Skip to content

Brown Butter and Sea Salt Madeleines

If we haven’t convinced you yet to obtain a madeleine pan (see here and here), we’re confident this third recipe will be the charm! GoodFood suggests offering up a bit of crème fraîche alongside these tasty morsels — and there’s no question that would be a delightful pairing — but we decided that a tot of whiskey would be an amiable partner, and we were not wrong: treat yourself to a late-night tipple and nibble, sweet dreams guaranteed!

Brown Butter and Sea Salt Madeleines

14 tbs. butter
2 large eggs
3½ oz. golden caster sugar (½ cup)
1 tbs. honey
3½ oz. self-rising flour (¾ cup plus 2 tbs.)
pinch of flaky sea salt (such as Maldon)
confectioner’s sugar, to serve
crème fraîche, to serve

Melt the butter in a small saucepan until sizzling. Now watch carefully: the butter will foam, and, when the foam subsides, it will turn from yellow to a hazelnut brown — this is when you need to catch it. Remove from heat and leave to cool a bit, then pour out 1/2 cup, holding back any white milky residue, and leave to cool further. Pour the remaining butter into a small bowl, again holding back any white milky residue: you will use some of this butter to grease the pan, and the remainder can be stored in the fridge to use in other baking, in pancake batter, tossed over hot vegetables, or mixed with a squeeze of lemon and poured over pan-fried fish.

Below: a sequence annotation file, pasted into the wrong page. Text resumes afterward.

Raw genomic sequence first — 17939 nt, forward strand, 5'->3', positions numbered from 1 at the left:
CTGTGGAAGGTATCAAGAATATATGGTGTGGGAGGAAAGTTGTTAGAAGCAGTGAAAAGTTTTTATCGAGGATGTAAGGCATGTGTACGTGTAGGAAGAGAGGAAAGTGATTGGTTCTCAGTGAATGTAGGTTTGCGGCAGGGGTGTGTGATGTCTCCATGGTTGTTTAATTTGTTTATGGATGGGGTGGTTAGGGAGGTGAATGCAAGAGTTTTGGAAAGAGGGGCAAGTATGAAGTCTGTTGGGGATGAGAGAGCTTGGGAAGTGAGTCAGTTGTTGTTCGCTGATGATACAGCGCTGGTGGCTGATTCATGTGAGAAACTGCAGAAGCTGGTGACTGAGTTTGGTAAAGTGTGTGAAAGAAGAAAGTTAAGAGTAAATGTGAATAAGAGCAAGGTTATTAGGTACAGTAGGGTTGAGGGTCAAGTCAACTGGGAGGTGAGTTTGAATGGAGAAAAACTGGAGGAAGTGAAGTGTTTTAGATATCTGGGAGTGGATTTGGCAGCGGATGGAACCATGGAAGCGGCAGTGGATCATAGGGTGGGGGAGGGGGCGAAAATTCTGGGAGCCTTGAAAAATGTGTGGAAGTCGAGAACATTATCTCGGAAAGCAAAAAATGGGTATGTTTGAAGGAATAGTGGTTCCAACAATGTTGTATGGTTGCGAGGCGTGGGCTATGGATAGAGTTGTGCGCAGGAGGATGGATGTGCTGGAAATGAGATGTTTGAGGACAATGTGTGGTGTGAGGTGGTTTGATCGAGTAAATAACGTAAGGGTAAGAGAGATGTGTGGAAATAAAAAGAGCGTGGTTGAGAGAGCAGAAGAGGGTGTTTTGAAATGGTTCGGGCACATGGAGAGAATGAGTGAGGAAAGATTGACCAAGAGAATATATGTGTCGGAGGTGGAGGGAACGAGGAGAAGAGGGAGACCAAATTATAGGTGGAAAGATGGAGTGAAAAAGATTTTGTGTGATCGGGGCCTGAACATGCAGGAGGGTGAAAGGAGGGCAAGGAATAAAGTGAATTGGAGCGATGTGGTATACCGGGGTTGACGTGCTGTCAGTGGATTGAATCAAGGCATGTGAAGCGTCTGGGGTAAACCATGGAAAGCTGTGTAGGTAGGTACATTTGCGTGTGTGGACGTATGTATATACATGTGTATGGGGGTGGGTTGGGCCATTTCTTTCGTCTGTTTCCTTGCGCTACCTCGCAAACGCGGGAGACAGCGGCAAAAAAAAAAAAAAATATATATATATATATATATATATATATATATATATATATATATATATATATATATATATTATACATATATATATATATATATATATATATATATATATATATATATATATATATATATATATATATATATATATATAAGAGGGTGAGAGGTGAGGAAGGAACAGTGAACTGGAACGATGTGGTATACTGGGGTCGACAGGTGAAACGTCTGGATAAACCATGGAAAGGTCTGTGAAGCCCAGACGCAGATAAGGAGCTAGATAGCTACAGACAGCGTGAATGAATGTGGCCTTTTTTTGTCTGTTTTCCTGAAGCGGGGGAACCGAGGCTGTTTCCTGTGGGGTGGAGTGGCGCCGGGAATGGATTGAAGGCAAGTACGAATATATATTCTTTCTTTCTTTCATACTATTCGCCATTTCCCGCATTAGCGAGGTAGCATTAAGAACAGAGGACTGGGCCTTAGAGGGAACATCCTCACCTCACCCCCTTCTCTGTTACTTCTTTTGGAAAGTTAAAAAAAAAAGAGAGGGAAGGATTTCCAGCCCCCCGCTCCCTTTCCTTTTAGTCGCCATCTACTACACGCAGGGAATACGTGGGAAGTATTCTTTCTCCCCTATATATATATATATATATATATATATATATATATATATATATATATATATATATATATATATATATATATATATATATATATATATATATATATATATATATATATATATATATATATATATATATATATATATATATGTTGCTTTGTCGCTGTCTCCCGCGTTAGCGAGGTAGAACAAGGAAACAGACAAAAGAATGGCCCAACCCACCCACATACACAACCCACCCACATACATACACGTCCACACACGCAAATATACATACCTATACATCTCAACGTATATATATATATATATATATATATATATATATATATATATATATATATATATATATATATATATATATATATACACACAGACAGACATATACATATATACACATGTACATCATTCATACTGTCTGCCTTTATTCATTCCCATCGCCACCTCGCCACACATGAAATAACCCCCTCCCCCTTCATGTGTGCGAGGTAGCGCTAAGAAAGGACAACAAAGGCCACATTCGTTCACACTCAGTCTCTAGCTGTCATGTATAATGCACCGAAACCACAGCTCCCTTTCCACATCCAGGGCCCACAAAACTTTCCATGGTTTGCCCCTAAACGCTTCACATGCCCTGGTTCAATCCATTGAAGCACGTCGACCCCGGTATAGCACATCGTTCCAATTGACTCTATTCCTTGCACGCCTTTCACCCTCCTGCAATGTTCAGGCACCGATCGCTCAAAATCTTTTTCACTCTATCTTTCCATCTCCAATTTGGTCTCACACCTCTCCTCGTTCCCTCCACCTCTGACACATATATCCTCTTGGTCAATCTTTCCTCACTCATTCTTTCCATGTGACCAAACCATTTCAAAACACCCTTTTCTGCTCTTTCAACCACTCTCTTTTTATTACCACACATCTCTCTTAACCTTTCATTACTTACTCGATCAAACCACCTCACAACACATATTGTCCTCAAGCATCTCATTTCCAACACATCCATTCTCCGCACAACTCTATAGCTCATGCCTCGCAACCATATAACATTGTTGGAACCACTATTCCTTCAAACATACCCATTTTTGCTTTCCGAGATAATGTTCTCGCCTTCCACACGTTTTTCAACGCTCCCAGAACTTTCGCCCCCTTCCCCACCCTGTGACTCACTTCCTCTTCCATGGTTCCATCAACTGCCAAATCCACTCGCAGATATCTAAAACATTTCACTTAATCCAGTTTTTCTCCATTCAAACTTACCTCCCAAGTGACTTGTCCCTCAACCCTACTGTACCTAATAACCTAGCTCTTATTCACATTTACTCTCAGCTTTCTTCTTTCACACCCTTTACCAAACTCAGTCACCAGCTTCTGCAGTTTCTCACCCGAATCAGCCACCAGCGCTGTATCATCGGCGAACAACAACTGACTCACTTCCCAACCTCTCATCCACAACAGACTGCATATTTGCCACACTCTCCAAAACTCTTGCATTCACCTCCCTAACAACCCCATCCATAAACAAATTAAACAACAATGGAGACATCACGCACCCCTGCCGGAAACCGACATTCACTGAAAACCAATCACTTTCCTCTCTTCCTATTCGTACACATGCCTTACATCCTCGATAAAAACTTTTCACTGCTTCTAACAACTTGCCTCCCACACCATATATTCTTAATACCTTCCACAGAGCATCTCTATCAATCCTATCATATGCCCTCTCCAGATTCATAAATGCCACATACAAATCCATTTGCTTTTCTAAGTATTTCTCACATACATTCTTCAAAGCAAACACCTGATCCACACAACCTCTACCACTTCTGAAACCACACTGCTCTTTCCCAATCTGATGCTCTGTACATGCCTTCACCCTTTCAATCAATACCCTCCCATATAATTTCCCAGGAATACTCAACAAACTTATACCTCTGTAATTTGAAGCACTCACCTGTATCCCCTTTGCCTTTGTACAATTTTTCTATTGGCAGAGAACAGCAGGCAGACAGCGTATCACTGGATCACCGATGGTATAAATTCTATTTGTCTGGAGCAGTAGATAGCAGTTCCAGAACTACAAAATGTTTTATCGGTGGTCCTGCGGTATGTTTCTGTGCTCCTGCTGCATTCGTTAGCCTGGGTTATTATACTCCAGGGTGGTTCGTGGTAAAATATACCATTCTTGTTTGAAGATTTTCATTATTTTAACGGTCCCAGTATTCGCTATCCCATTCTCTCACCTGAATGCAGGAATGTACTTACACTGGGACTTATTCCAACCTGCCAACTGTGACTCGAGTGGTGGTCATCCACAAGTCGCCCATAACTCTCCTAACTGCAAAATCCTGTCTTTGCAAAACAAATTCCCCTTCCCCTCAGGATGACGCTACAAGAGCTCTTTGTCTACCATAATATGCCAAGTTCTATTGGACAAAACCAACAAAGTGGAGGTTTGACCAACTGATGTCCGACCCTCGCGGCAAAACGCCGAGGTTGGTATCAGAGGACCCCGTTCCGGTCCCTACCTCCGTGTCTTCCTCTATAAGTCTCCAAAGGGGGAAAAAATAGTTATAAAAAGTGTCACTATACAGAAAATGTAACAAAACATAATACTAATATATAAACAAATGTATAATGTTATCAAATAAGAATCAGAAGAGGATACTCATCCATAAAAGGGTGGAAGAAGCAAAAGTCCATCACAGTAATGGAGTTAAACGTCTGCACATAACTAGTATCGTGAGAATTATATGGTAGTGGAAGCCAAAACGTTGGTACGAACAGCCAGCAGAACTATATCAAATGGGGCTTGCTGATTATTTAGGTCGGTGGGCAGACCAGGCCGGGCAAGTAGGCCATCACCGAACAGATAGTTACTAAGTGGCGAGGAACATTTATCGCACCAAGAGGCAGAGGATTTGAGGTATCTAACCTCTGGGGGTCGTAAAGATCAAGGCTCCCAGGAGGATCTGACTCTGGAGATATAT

Heat the oven to 400°F and butter a 12-hole madeleine tin with some of the leftover brown butter. Beat the eggs, sugar, and honey together, then add the flour and salt, and finally mix in the cooled ½ cup of brown butter.

Spoon the mixture into the madeleine tin holes and bake for 8-10 minutes or until puffed up and golden. Turn out onto a cooling rack while you bake a second batch. If you like you can dust the just-warm madeleines with confectioner’s sugar and serve with a spoonful of cold crème fraîche.

No comments yet

Leave a Reply

Fill in your details below or click an icon to log in:

WordPress.com Logo

You are commenting using your WordPress.com account. Log Out / Change )

Twitter picture

You are commenting using your Twitter account. Log Out / Change )

Facebook photo

You are commenting using your Facebook account. Log Out / Change )

Google+ photo

You are commenting using your Google+ account. Log Out / Change )

Connecting to %s

%d bloggers like this: